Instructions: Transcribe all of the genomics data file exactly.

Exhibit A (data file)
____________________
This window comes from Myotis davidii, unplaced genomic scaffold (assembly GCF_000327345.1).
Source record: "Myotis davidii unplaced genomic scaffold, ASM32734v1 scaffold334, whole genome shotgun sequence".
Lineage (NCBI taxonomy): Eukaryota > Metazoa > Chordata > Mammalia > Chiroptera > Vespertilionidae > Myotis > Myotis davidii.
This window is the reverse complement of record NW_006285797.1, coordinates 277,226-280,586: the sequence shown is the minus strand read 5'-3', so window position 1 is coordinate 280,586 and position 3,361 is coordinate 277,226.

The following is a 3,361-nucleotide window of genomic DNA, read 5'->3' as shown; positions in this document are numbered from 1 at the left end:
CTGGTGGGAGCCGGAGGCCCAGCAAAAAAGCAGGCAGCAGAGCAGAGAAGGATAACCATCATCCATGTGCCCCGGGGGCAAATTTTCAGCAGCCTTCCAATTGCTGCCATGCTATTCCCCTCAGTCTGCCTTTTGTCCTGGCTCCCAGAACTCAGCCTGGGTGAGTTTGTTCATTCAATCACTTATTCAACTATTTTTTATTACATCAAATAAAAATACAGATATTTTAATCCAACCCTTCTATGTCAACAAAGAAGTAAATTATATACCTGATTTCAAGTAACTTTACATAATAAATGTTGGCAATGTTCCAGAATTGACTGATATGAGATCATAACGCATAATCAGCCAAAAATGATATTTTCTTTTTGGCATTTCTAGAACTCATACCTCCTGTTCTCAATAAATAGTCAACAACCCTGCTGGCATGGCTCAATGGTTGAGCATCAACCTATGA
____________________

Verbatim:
This window comes from Myotis davidii, unplaced genomic scaffold (assembly GCF_000327345.1).
Source record: "Myotis davidii unplaced genomic scaffold, ASM32734v1 scaffold334, whole genome shotgun sequence".
Lineage (NCBI taxonomy): Eukaryota > Metazoa > Chordata > Mammalia > Chiroptera > Vespertilionidae > Myotis > Myotis davidii.
This window is the reverse complement of record NW_006285797.1, coordinates 277,226-280,586: the sequence shown is the minus strand read 5'-3', so window position 1 is coordinate 280,586 and position 3,361 is coordinate 277,226.

The following is a 3,361-nucleotide window of genomic DNA, read 5'->3' as shown; positions in this document are numbered from 1 at the left end:
CTGGTGGGAGCCGGAGGCCCAGCAAAAAAGCAGGCAGCAGAGCAGAGAAGGATAACCATCATCCATGTGCCCCGGGGGCAAATTTTCAGCAGCCTTCCAATTGCTGCCATGCTATTCCCCTCAGTCTGCCTTTTGTCCTGGCTCCCAGAACTCAGCCTGGGTGAGTTTGTTCATTCAATCACTTATTCAACTATTTTTTATTACATCAAATAAAAATACAGATATTTTAATCCAACCCTTCTATGTCAACAAAGAAGTAAATTATATACCTGATTTCAAGTAACTTTACATAATAAATGTTGGCAATGTTCCAGAATTGACTGATATGAGATCATAACGCATAATCAGCCAAAAATGATATTTTCTTTTTGGCATTTCTAGAACTCATACCTCCTGTTCTCAATAAATAGTCAACAACCCTGCTGGCATGGCTCAATGGTTGAGCATCAACCTATGA